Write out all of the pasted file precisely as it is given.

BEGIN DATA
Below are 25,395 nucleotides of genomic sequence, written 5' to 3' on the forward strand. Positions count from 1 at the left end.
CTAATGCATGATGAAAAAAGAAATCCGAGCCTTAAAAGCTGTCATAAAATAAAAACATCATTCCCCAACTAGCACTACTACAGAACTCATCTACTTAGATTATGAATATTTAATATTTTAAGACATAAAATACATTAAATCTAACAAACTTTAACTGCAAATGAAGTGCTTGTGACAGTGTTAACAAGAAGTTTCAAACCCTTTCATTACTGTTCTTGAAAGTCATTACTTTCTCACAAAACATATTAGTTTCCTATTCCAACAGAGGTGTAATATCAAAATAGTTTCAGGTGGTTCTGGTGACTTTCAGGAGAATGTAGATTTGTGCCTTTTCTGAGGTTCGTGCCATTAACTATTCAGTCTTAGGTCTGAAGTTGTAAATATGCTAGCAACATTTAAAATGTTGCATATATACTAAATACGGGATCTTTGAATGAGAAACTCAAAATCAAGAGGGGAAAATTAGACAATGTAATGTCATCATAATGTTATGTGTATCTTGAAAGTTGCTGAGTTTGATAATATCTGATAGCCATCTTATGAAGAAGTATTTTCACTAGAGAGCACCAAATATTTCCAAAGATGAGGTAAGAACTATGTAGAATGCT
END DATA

Below are 25,395 nucleotides of genomic sequence, written 5' to 3' on the forward strand. Positions count from 1 at the left end.
CTAATGCATGATGAAAAAAGAAATCCGAGCCTTAAAAGCTGTCATAAAATAAAAACATCATTCCCCAACTAGCACTACTACAGAACTCATCTACTTAGATTATGAATATTTAATATTTTAAGACATAAAATACATTAAATCTAACAAACTTTAACTGCAAATGAAGTGCTTGTGACAGTGTTAACAAGAAGTTTCAAACCCTTTCATTACTGTTCTTGAAAGTCATTACTTTCTCACAAAACATATTAGTTTCCTATTCCAACAGAGGTGTAATATCAAAATAGTTTCAGGTGGTTCTGGTGACTTTCAGGAGAATGTAGATTTGTGCCTTTTCTGAGGTTCGTGCCATTAACTATTCAGTCTTAGGTCTGAAGTTGTAAATATGCTAGCAACATTTAAAATGTTGCATATATACTAAATACGGGATCTTTGAATGAGAAACTCAAAATCAAGAGGGGAAAATTAGACAATGTAATGTCATCATAATGTTATGTGTATCTTGAAAGTTGCTGAGTTTGATAATATCTGATAGCCATCTTATGAAGAAGTATTTTCACTAGAGAGCACCAAATATTTCCAAAGATGAGGTAAGAACTATGTAGAATGCT